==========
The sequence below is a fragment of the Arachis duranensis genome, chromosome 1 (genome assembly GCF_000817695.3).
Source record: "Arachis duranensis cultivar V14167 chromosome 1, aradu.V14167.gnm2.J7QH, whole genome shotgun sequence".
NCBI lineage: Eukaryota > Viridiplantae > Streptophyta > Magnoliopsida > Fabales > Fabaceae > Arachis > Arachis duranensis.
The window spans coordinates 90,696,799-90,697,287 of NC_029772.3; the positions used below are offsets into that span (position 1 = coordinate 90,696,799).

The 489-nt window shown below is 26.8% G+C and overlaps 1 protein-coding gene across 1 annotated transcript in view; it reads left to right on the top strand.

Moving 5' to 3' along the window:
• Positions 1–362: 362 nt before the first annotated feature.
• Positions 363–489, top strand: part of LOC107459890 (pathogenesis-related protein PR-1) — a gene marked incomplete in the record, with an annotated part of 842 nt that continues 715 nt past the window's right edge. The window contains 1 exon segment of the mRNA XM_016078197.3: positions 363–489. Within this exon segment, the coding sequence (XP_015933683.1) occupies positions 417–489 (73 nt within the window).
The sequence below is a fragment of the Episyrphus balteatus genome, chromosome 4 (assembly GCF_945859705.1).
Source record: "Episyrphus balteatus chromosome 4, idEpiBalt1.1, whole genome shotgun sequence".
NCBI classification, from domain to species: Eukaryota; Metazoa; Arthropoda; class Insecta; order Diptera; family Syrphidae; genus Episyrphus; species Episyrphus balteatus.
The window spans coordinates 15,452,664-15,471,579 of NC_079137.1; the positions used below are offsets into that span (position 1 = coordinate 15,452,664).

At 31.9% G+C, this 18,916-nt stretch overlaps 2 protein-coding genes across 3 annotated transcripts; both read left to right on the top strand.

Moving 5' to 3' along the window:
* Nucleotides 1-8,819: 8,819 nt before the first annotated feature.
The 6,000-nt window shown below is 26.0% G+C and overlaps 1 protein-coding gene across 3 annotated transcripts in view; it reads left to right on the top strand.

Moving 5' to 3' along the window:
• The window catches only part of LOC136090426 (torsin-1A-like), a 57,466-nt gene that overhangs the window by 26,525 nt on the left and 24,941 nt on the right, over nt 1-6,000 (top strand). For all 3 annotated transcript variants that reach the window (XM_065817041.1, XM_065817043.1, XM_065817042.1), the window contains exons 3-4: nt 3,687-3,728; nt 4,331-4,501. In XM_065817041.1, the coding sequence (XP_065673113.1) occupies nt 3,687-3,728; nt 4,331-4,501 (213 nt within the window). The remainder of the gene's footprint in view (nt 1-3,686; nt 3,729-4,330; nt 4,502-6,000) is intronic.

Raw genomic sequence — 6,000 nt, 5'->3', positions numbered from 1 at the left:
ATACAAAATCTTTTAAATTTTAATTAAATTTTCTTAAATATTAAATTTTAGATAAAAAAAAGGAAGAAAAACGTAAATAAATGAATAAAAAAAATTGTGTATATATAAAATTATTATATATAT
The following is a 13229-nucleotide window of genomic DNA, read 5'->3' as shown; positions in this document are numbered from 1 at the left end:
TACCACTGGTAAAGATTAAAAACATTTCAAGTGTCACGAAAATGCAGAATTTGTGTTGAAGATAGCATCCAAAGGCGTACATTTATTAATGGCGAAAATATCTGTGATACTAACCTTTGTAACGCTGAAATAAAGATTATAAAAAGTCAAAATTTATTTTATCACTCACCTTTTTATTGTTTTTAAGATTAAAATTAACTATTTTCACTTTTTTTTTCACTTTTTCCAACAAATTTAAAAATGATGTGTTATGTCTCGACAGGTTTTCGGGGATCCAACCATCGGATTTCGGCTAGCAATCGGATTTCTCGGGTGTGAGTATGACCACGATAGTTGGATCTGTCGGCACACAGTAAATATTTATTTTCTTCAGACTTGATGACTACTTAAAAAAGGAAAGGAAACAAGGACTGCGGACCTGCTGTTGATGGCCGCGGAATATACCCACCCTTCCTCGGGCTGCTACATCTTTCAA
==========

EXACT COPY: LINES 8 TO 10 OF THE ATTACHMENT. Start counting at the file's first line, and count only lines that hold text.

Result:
• Positions 363–489, top strand: part of LOC107459890 (pathogenesis-related protein PR-1) — a gene marked incomplete in the record, with an annotated part of 842 nt that continues 715 nt past the window's right edge. The window contains 1 exon segment of the mRNA XM_016078197.3: positions 363–489. Within this exon segment, the coding sequence (XP_015933683.1) occupies positions 417–489 (73 nt within the window).
The sequence below is a fragment of the Episyrphus balteatus genome, chromosome 4 (assembly GCF_945859705.1).
Source record: "Episyrphus balteatus chromosome 4, idEpiBalt1.1, whole genome shotgun sequence".